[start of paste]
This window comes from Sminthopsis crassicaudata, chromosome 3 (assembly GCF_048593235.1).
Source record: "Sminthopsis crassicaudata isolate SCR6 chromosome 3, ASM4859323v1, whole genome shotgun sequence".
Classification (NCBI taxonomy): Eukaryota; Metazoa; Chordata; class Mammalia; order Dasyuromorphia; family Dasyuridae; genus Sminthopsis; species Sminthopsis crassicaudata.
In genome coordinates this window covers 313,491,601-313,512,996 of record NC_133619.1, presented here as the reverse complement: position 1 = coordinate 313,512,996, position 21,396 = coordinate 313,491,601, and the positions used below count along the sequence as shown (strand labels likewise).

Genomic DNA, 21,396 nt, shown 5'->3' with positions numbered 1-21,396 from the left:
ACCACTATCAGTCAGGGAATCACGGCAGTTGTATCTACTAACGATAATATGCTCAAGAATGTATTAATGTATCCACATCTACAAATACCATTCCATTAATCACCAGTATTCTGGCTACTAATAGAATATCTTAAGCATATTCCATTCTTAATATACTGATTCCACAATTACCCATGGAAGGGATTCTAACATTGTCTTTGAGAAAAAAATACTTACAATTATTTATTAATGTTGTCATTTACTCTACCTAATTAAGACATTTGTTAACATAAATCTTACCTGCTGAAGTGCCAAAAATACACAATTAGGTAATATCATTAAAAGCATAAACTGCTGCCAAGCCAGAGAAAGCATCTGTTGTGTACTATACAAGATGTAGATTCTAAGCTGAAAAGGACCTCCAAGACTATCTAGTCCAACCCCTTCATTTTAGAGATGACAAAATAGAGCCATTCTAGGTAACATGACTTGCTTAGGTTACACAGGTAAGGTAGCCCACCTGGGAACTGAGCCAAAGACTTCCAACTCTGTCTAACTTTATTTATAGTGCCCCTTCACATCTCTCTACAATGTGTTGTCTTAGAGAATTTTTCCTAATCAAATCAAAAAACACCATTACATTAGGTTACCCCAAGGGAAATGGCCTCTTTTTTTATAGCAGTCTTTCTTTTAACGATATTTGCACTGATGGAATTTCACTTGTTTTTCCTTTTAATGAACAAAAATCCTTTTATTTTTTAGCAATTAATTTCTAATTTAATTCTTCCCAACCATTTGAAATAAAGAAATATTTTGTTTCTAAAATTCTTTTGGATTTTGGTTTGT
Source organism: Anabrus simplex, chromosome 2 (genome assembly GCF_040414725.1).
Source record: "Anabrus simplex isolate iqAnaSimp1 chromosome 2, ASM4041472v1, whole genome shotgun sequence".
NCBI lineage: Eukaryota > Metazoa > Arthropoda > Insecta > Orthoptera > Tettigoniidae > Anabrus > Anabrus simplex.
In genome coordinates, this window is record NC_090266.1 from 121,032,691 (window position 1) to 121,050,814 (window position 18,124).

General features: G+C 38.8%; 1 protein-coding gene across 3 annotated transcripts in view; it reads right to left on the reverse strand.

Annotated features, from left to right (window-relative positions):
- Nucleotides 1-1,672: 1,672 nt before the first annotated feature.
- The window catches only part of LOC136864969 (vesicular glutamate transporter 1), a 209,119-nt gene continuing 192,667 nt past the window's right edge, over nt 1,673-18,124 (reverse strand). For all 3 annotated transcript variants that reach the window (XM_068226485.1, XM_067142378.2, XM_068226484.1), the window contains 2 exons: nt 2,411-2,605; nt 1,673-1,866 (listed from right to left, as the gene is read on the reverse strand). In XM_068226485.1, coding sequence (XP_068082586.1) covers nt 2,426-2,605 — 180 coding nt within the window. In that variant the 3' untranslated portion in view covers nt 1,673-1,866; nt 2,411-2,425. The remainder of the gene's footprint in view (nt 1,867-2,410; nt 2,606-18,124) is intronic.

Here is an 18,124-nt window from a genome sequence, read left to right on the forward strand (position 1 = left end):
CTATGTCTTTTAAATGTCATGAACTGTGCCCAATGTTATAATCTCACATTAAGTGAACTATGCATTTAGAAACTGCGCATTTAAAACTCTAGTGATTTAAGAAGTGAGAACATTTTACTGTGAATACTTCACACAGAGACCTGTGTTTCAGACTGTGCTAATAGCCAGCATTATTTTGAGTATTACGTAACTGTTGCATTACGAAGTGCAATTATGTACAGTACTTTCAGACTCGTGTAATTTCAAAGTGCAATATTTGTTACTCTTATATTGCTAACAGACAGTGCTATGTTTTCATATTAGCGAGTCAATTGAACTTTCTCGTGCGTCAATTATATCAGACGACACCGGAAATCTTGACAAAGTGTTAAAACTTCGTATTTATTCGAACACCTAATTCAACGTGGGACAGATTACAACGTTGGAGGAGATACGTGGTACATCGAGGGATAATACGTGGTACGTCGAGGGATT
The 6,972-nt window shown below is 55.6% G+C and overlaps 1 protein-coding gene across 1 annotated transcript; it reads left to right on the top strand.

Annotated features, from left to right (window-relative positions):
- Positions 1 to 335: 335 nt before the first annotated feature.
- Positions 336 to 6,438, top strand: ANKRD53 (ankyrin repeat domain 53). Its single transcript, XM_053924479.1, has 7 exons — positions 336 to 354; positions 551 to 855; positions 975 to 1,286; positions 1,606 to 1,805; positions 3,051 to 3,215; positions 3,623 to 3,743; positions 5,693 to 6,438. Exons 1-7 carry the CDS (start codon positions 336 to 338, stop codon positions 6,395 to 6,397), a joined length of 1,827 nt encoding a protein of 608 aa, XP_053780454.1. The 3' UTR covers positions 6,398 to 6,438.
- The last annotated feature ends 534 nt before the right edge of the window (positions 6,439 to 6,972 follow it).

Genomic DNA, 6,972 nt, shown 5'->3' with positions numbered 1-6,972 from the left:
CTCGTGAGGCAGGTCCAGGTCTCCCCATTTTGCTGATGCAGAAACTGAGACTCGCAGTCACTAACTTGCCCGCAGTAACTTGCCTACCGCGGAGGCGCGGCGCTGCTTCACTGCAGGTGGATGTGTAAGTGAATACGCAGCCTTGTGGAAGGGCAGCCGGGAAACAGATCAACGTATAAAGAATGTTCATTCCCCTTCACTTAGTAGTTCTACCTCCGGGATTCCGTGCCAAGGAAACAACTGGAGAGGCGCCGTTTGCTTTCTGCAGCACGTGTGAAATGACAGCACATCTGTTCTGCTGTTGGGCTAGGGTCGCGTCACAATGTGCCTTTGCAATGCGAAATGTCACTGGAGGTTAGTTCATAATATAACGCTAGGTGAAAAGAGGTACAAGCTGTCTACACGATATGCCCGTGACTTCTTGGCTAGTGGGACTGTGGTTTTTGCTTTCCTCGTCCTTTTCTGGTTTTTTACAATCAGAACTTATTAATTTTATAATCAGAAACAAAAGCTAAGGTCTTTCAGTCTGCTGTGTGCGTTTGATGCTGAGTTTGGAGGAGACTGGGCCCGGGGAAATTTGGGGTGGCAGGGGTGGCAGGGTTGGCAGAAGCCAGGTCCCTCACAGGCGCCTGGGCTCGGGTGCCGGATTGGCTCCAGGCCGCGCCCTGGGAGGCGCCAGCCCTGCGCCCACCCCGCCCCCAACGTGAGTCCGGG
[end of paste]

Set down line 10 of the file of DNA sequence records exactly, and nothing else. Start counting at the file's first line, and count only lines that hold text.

In genome coordinates, this window is record NC_090266.1 from 121,032,691 (window position 1) to 121,050,814 (window position 18,124).